The laws of natural justice, often referred to as the principles of natural justice, are fundamental principles that form the cornerstone of fair and just decision-making in legal and administrative proceedings. These principles have their roots in ancient legal systems and are recognized as essential components of modern legal systems worldwide.
There are two main principles that constitute the laws of natural justice:
1. Audi alteram partem: This principle translates to "hear the other side." It means that before making any decision that affects an individual's rights, interests, or property, the decision-maker must provide a fair opportunity for all parties involved to present their case and arguments. This includes the right to be heard, to call witnesses, and to present evidence in support of their position. The idea is to ensure that all relevant information is considered before reaching a judgment, fostering a sense of fairness and transparency.
2. Nemo judex in causa sua: This principle translates to "no one should be a judge in their own cause." It emphasizes the importance of impartiality in decision-making. Decision-makers must be neutral and unbiased, avoiding any personal interest or conflict of interest that could influence their judgment. This principle ensures that the decision-maker remains objective and free from any undue influence or prejudice, promoting trust in the legal or administrative process.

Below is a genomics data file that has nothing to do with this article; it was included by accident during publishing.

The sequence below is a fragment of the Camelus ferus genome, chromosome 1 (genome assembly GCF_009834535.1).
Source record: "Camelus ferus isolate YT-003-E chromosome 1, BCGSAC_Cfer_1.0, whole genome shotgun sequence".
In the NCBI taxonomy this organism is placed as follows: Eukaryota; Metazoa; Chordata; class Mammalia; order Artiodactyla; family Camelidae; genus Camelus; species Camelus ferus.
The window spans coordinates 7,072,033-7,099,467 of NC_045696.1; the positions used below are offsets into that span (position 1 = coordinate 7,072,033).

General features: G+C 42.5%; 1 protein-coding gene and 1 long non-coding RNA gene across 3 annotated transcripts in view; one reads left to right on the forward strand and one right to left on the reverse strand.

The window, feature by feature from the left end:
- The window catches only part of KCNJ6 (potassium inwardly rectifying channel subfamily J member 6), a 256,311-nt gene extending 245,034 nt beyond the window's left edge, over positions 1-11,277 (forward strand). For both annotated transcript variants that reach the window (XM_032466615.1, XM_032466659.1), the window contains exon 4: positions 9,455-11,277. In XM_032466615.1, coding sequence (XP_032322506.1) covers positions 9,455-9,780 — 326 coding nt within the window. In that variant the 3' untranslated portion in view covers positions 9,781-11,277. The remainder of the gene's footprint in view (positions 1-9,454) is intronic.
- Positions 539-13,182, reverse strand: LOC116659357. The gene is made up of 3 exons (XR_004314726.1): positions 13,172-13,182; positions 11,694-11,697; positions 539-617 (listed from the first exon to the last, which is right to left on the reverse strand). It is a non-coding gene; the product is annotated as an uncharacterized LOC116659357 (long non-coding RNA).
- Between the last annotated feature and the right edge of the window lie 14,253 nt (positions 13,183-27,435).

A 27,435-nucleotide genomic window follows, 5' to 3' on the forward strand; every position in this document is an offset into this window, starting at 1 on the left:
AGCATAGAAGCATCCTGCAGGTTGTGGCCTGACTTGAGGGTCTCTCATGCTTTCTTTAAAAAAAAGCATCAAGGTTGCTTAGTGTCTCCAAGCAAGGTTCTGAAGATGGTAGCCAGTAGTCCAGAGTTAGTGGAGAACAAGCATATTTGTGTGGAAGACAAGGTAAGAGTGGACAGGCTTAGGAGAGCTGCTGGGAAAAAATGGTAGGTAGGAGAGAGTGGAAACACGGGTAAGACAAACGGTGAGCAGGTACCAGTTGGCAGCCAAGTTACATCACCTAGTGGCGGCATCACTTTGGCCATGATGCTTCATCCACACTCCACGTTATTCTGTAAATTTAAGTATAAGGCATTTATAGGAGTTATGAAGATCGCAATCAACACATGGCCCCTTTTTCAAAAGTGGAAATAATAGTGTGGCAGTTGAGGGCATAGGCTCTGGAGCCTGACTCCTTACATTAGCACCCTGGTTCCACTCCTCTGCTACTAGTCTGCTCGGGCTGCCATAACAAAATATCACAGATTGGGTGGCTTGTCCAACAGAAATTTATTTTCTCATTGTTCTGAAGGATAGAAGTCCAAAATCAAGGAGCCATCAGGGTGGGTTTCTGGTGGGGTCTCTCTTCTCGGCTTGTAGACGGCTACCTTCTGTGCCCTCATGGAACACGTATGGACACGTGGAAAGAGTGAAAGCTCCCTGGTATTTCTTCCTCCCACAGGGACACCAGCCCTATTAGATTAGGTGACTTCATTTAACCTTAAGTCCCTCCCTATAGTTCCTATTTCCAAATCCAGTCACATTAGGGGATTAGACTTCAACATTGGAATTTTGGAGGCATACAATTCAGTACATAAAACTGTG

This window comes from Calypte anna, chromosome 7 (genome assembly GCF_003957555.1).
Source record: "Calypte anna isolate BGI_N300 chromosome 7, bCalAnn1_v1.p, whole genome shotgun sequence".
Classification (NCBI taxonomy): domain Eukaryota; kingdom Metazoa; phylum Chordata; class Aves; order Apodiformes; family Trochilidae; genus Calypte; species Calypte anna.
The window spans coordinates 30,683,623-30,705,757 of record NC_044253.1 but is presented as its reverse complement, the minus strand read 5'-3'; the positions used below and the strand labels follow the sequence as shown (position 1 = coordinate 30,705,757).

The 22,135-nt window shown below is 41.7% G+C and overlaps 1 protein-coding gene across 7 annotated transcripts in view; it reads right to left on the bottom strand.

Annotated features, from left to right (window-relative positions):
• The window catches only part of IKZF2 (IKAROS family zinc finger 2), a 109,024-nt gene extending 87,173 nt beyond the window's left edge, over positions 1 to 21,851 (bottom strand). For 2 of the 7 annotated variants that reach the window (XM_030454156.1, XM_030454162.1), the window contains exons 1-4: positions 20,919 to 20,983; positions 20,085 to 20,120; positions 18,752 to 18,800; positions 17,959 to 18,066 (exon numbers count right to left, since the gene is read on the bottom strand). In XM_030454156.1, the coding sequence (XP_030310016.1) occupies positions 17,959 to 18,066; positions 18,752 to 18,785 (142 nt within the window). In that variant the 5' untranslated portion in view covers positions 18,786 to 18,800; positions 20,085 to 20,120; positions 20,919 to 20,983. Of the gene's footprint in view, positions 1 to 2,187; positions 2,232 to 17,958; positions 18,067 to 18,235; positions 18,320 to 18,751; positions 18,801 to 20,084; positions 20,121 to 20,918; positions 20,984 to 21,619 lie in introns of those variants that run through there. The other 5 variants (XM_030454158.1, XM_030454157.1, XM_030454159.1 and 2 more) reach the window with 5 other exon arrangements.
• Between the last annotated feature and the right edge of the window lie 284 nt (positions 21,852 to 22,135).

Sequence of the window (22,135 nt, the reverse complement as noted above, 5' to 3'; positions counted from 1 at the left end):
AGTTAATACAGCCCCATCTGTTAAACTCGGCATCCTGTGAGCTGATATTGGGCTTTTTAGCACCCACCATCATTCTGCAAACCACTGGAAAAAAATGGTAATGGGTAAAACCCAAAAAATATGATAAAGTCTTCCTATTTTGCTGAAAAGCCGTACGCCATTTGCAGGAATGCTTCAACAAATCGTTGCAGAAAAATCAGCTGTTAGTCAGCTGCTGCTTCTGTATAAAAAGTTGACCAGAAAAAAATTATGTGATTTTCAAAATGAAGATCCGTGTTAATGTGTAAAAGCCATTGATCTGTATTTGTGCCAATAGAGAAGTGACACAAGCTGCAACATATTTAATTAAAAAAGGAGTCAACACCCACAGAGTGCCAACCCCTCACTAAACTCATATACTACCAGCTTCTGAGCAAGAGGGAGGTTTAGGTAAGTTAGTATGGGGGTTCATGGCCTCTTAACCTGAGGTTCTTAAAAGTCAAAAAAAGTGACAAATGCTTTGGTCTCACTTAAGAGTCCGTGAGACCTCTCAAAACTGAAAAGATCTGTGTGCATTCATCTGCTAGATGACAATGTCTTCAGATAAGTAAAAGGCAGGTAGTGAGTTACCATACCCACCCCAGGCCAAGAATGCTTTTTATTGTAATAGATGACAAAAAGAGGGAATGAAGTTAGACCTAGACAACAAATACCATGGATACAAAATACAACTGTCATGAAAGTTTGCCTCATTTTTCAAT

The laws of natural justice are not just limited to formal legal proceedings but also extend to administrative actions, disciplinary hearings, and quasi-judicial processes. These principles are not codified in statutes but are considered inherent in the concept of justice and are applied by courts and tribunals as a matter of public policy.
In essence, the laws of natural justice serve to safeguard the rights of individuals and uphold the rule of law by ensuring a fair and just process in all decision-making contexts. They are fundamental in protecting individuals from arbitrary decisions and abuse of power, making them an integral part of any democratic and civilized society.